Flagstaff, AZ - Hiking - Trail Length: 1.5
Permanent streams are an oddity in the desert Southwest. It’s a good thing for you and your trail dog that the Tonto National Forest has developed the Cave Creek Trail system, which in addition to Cave Creek Trail 4 includes the Skunk Tank, Cottonwood, Skull Mesa, and Quien Sabe Trails. Start exploring this unique and beautiful area with the Cave Creek Trail.You and your dog will be walking in the footsteps of the Hohokam and Tonto Apache peoples, who at different times used this lush riparian area extensively. Little wonder. This thriving creek flows even in dry cycles and offers plenty of shady stretches among mighty cottonwoods and sycamores with easy access to the stream.
Phoenix, AZ - Hiking - Trail Length: 10
Once your dog is watered and leashed—remember to pack water in—cross the bridge to begin the Cochise Stronghold Trail 279. Though the pathway itself is very easy on boot and paw, with the exception of occasional rocky segments in the upper reaches, this trail takes you through the rugged natural fortress of the Chiricahua Apaches, a sanctuary for Cochise’s troops in their bloody 12-year war with the U.S. Cavalry (Cochise, legend has it, is buried somewhere in the stronghold). Once you cross the bridge, point the leash left. Before you get 0.25 mile in, the path begins climbing through an extravagantly lush, oak, juniper copse studded with turpentine bushes, blood-barked manzanitas, beargrass, Schott’s yuccas, madrone trees, quinine bushes, agaves, and chilicates—a pepper plant. Stay alert and heed the leash rule, for deer, bears, and javelinas thrive in this bountiful place.
Tucson, AZ - Hiking - Trail Length: 6
The route that you and your dog are following is an old pack trail. Use is light and the path occasionally fades along this first stretch, so watch for cairns to guide you. You follow a slight incline at 0.5 mile, then the path levels out again as it winds toward the edge of the mesa. There is a very pretty, arborous grotto at 0.9 mile where the rocks form a small basin that holds water after rains. Another good rest spot is a shady grove at 1.4 miles. Take time to enjoy these respites from your exposed trail, especially on the way out, when you will have just completed a rough climb.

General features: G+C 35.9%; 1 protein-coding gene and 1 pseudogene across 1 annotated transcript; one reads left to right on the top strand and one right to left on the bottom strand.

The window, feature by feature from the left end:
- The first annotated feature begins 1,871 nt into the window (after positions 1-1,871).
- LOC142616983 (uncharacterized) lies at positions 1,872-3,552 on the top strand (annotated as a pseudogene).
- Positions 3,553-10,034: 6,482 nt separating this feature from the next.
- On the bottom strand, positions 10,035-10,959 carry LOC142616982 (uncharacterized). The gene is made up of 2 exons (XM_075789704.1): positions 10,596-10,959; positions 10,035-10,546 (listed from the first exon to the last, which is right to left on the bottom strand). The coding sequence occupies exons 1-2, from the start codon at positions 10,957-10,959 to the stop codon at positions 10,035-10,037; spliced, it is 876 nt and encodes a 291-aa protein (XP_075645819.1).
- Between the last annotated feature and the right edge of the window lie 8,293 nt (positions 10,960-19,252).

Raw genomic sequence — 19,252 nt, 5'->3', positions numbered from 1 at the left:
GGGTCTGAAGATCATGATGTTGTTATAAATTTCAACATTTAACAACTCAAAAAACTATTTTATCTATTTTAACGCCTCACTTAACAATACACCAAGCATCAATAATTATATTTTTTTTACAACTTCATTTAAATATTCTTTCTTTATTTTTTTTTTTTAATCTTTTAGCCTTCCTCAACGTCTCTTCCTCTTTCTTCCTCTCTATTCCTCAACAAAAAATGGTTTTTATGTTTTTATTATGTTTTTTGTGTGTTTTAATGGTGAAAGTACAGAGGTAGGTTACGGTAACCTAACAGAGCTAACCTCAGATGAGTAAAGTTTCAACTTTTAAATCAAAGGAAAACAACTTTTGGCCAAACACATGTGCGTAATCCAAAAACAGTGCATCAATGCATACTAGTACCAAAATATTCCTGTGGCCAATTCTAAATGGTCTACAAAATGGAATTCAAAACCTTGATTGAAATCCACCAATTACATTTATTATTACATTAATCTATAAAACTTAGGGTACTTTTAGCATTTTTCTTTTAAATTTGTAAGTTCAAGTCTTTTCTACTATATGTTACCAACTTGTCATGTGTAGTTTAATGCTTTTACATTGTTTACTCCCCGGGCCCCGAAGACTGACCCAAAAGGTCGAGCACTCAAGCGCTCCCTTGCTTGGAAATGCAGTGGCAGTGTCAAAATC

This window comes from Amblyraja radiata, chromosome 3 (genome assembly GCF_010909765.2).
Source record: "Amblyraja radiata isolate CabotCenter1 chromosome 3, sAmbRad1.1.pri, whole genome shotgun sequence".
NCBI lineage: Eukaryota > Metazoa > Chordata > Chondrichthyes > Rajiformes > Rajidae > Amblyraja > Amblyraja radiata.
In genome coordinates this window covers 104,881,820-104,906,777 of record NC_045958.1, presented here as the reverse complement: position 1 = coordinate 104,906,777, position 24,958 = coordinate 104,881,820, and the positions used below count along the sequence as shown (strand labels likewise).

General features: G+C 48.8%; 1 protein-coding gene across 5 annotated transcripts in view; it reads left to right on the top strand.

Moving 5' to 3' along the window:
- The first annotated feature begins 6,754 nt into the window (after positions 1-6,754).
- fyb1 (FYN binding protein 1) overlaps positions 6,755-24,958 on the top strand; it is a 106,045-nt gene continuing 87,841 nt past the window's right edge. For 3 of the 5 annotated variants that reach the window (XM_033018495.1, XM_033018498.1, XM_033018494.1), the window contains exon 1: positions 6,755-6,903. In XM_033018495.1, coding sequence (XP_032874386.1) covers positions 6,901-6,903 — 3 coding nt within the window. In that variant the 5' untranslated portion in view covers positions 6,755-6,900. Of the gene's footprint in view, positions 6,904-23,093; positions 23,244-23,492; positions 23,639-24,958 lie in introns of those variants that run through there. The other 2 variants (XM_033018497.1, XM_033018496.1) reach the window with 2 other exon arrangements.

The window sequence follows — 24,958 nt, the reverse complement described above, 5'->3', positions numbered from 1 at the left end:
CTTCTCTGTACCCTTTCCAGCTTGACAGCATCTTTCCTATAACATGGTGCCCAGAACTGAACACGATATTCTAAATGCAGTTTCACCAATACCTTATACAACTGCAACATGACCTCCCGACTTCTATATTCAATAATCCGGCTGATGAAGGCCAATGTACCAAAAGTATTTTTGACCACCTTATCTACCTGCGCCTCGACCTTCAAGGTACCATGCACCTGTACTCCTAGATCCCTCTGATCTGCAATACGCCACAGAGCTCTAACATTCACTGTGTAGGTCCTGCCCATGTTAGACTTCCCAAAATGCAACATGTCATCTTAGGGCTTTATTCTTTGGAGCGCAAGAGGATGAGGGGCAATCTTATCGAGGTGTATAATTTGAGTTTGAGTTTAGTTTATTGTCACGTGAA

Strawberry, AZ - Backpacking,Hiking - Trail Length: 9.2
Well over half of this fairly remote trail is in the Sycamore Canyon Wilderness, which means it is open only to hiking and horseback riding past the wilderness boundary at 0.8 mile. You should plan on taking along your drinking water since the spring can be dry; in the happy event that the water is running, purify what you take to drink while your dog enjoys a splash. Once your dog is watered and leashed up, take the path out of the parking circle. Dorsey Spring Trail 7 shares a trailhead with the Hog Hill Trail, and initially you and your dog follow an old road, so the path is somewhat rocky, wide, and exposed. You come to an unsigned fork at 0.25 mile—you will see an old gatepost—Hog Hill continues straight and the Dorsey Spring Trail takes off to the right (westerly). A winding path takes you through a lovely, mixed-age pine-juniper-oak forest, parts of which are real showstoppers in autumn: from saplings to centenarians, oaks drape the canopy and forest floor with fall color like a lavish, shimmering veil.
Flagstaff, AZ - Hiking - Trail Length: 5
You cover significant elevation change on this hike, and the initially gentle grade of the old roadway is deceptive. After 0.5 mile, the trail narrows somewhat and alternates between gentle declines and moderately steep drops: here the path is comfortable gravel or packed dirt, there it is loose and rocky. Wear sturdy footgear (bring along technical sandals for wading) and take your time—on warm days, make sure your hardworking trail dog has plenty of splash time in the creek and plan to break often in the shade on your way out.
Strawberry, AZ - Hiking - Trail Length: 8
Winter hiking here is spectacular because only parts of these trails keep snow on the ground for any length of time. Dogs love the slushy snow, but the slush can also turn to ice. You will want to bring crampons because this is a hike that touches the bottom of the snowfall range for Arizona, and the snow-melt-freeze cycle can produce icy patches on the trail. Check your dog’s pads occasionally to see that she is not collecting painful clumps of snow and grit between her toes. Watch her for signs of hypothermia and put on her vest to keep her warm along shadier stretches.
Phoenix, AZ - Hiking - Trail Length: 4